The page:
‘Very recent hiredness was its own liminal state, Verity reminded herself, on the crowded Montgomery BART platform, waiting for a train to Sixteenth and Mission.’–William Gibson
These are the opening lines to Agency, Gibson’s twelfth novel. I had to look up the word “liminal” which means “between or belonging to two different places, states, etc.” It is an important word for this novel, as Gibson weaves his narrative back and forth between the “present” of this story and its future. The present is an alternate 2017 in which Hillary Clinton won the election, and the future is some time in the 22nd century.
In William Gibson’s first novel since 2014’s The Peripheral, a gifted “app-whisperer” is hired by a mysterious San Francisco start-up and finds herself in contact with a unique and surprisingly combat-savvy AI.
I’m in two minds about this book. I initially rated it 3 stars, but I’m tempted to drop my rating down to 2 stars now. (Please note: 3 stars for me is what I consider “average”, 2 stars is “disappointing.”) The longer I think about the story, the more disappointed I feel. It has some cool ideas, but unfortunately they don’t really go anywhere. The plot is pretty basic and the characters mostly forgettable. Thinking back on it, I’m struggling to remember the characters’ names outside of the main character Verity and the A.I. Eunice.
The chapters are short and there are many of them, over one hundred chapters in a 403 page book. Gibson’s prose is crisp and succinct, even if some of the neologisms went over my head at times–a common trait of Gibson’s fiction. The dialog is always readable and feels “real”, but if I’m being critical, except for Eunice it began to sound like it was being spoken by the same person. Here are a couple of examples:
“Breakfast,” Eunice said, as Verity got the phone to her ear, “Wolven Plus Loaves.”-Agency, p.38
“That’s not a plus,” Verity said, “it’s an ‘and.'”
“The plus sign is a hipster ampersand.”
“Breakfast rush about over, but they’ve still got the Egg McWolven. You eat, I’ll brief you.”
“You’ll have audio-visual,” Ash said, “but no control, other than asking me to point it in desired directions.”-Agency, p.249
“Nausea?” Verity asked.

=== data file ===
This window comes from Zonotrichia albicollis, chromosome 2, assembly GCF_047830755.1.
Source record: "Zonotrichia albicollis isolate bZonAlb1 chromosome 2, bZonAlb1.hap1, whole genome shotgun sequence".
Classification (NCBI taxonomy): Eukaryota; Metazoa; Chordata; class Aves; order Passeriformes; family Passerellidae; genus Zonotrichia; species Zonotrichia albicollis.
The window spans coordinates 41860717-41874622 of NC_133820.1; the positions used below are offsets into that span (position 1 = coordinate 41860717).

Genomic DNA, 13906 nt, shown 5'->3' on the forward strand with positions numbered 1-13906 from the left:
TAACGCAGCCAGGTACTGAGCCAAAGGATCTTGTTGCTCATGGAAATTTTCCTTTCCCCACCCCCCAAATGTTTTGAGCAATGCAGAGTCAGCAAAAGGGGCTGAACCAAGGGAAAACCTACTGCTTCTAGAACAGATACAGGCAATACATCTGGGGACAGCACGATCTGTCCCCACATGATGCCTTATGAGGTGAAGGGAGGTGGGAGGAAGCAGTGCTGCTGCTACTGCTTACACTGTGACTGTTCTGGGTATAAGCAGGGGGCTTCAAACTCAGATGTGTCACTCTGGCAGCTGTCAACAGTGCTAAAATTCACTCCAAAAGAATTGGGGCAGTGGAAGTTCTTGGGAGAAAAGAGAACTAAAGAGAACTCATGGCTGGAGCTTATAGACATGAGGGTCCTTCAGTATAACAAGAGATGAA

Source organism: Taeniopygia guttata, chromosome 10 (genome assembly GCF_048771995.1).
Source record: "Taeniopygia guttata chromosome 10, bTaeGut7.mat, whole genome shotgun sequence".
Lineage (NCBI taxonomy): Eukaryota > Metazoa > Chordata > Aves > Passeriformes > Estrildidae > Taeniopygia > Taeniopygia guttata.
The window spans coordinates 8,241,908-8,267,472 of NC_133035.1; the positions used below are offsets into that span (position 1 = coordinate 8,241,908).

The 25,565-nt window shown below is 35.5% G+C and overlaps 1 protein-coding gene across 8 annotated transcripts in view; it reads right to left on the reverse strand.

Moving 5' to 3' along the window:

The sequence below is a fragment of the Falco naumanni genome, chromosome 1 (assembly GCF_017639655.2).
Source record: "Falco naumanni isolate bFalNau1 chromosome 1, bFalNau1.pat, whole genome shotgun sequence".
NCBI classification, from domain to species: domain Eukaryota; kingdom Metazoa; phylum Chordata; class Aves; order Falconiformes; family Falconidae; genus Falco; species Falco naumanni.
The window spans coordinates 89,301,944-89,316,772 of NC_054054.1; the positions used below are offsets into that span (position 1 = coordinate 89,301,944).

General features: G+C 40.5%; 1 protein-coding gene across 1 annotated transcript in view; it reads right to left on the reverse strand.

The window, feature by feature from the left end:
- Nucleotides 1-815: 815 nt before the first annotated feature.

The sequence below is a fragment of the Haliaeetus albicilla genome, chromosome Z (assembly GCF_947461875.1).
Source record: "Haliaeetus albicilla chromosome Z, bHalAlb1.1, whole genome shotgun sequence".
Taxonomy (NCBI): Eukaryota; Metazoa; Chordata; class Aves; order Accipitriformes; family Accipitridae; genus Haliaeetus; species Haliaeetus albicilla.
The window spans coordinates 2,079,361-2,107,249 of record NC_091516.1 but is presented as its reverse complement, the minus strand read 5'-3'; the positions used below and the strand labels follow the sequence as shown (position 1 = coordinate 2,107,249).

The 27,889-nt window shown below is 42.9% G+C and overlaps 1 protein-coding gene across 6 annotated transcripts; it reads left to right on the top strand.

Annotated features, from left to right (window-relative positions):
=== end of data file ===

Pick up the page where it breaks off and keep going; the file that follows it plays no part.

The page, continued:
“No,” said Ash, “it’s neurologically too low-res to readily induce it. Ready?”
Virgil reached over again, to touch a switch on the side of the controller.
Like The Peripheral before it, Agency is a book that requires total focus when you are reading it. It’s not a book to relax with on the beach. It is dense and confusing for the first hundred or so pages. To be honest, it was difficult to keep track of who was who and where or when they were. It took me a while to figure out who was in which timeline, and whether it was the present or the future. But it did become easier to follow after that. I’ve read in other reviews that this frustrated a lot of readers with some struggling to keep reading.
Was Gibson being satirical with the title “Agency”? I ask this because the main character Verity Jane is led through the story following orders by a variety of people. Do this, go there, trust him or her, put this on, get in that car, accept this, and say that. And on it goes. She has almost zero agency. This is contrasted with Eunice, an AI that appears to achieve agency very quickly. I really liked Eunice. She is a cool character and feels more real than Verity, even though she disappears for over half the book.
Another thing I really liked about Agency was its fascinating take on time travel. This was introduced in Gibson’s previous novel The Peripheral. *(Spoiler warning: if you don’t want to know how Gibson envisages time travel in this story or The Peripheral, please jump ahead to the next paragraph.)* As “simple” as possible–hah!–time travel is achieved on a digital level. A way of communicating with the past has been discovered. The details aren’t made clear, but via a mysterious “server” someone has got in contact with people in the past. This concept becomes more than just a digital messenger service when a “peripheral” is used. The peripheral is a robot-like drone that the user can access to temporarily exist in the future or the past. A bit like a mobile VR headset. Still with me? It’ll make sense if you read the book(s) 🙂 *(End of spoiler.)*
In conclusion, this is only a recommend for Gibson fans. As one critic pointed out in their review on Amazon UK, “Not quite his best, but still well ahead of the competition.” In other words, a disappointing book by Gibson is still better than a lot of other current genre books. What do you think?
Thanks for reading!
Link to all my William Gibson reviews, including Neuromancer; Count Zero; Mona Lisa Overdrive; and Burning Chrome.